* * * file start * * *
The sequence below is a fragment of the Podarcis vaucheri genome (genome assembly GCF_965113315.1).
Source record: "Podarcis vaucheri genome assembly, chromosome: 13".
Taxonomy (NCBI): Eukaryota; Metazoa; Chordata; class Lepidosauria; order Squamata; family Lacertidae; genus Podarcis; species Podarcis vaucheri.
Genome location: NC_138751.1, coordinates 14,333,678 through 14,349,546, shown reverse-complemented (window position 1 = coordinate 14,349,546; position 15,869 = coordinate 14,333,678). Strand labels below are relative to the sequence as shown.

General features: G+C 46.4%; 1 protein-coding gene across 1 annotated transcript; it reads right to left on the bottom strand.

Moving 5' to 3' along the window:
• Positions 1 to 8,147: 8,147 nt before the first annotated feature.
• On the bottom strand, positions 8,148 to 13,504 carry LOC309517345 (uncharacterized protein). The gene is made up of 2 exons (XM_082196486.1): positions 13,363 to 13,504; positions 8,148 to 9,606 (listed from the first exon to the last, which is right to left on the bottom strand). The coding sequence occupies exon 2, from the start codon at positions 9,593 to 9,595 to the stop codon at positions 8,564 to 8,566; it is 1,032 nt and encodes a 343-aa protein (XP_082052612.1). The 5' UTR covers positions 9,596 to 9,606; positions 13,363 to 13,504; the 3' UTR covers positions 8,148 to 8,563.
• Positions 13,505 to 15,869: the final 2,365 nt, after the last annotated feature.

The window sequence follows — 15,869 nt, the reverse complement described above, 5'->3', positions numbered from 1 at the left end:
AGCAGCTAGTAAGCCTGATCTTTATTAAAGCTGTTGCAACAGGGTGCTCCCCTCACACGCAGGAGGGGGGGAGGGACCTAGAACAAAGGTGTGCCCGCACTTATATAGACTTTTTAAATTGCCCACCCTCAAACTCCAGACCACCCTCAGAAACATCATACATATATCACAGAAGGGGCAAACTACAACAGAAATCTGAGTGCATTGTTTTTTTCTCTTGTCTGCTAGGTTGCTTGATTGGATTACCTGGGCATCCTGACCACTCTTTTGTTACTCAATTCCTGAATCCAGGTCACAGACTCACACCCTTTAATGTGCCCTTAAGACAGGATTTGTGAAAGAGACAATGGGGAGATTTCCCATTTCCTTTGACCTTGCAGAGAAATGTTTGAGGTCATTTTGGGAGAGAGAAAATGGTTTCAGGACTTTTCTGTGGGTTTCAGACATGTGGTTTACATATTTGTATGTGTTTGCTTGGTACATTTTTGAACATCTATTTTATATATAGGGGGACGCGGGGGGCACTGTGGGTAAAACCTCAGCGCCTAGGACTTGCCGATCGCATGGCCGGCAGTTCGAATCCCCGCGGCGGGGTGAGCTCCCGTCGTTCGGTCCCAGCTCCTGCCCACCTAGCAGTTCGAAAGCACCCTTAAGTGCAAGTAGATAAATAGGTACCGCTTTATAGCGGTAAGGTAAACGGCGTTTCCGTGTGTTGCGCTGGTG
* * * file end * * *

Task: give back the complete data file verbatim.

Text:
The sequence below is a fragment of the Podarcis vaucheri genome (genome assembly GCF_965113315.1).
Source record: "Podarcis vaucheri genome assembly, chromosome: 13".
Taxonomy (NCBI): Eukaryota; Metazoa; Chordata; class Lepidosauria; order Squamata; family Lacertidae; genus Podarcis; species Podarcis vaucheri.
Genome location: NC_138751.1, coordinates 14,333,678 through 14,349,546, shown reverse-complemented (window position 1 = coordinate 14,349,546; position 15,869 = coordinate 14,333,678). Strand labels below are relative to the sequence as shown.

General features: G+C 46.4%; 1 protein-coding gene across 1 annotated transcript; it reads right to left on the bottom strand.

Moving 5' to 3' along the window:
• Positions 1 to 8,147: 8,147 nt before the first annotated feature.
• On the bottom strand, positions 8,148 to 13,504 carry LOC309517345 (uncharacterized protein). The gene is made up of 2 exons (XM_082196486.1): positions 13,363 to 13,504; positions 8,148 to 9,606 (listed from the first exon to the last, which is right to left on the bottom strand). The coding sequence occupies exon 2, from the start codon at positions 9,593 to 9,595 to the stop codon at positions 8,564 to 8,566; it is 1,032 nt and encodes a 343-aa protein (XP_082052612.1). The 5' UTR covers positions 9,596 to 9,606; positions 13,363 to 13,504; the 3' UTR covers positions 8,148 to 8,563.
• Positions 13,505 to 15,869: the final 2,365 nt, after the last annotated feature.

The window sequence follows — 15,869 nt, the reverse complement described above, 5'->3', positions numbered from 1 at the left end:
AGCAGCTAGTAAGCCTGATCTTTATTAAAGCTGTTGCAACAGGGTGCTCCCCTCACACGCAGGAGGGGGGGAGGGACCTAGAACAAAGGTGTGCCCGCACTTATATAGACTTTTTAAATTGCCCACCCTCAAACTCCAGACCACCCTCAGAAACATCATACATATATCACAGAAGGGGCAAACTACAACAGAAATCTGAGTGCATTGTTTTTTTCTCTTGTCTGCTAGGTTGCTTGATTGGATTACCTGGGCATCCTGACCACTCTTTTGTTACTCAATTCCTGAATCCAGGTCACAGACTCACACCCTTTAATGTGCCCTTAAGACAGGATTTGTGAAAGAGACAATGGGGAGATTTCCCATTTCCTTTGACCTTGCAGAGAAATGTTTGAGGTCATTTTGGGAGAGAGAAAATGGTTTCAGGACTTTTCTGTGGGTTTCAGACATGTGGTTTACATATTTGTATGTGTTTGCTTGGTACATTTTTGAACATCTATTTTATATATAGGGGGACGCGGGGGGCACTGTGGGTAAAACCTCAGCGCCTAGGACTTGCCGATCGCATGGCCGGCAGTTCGAATCCCCGCGGCGGGGTGAGCTCCCGTCGTTCGGTCCCAGCTCCTGCCCACCTAGCAGTTCGAAAGCACCCTTAAGTGCAAGTAGATAAATAGGTACCGCTTTATAGCGGTAAGGTAAACGGCGTTTCCGTGTGTTGCGCTGGTG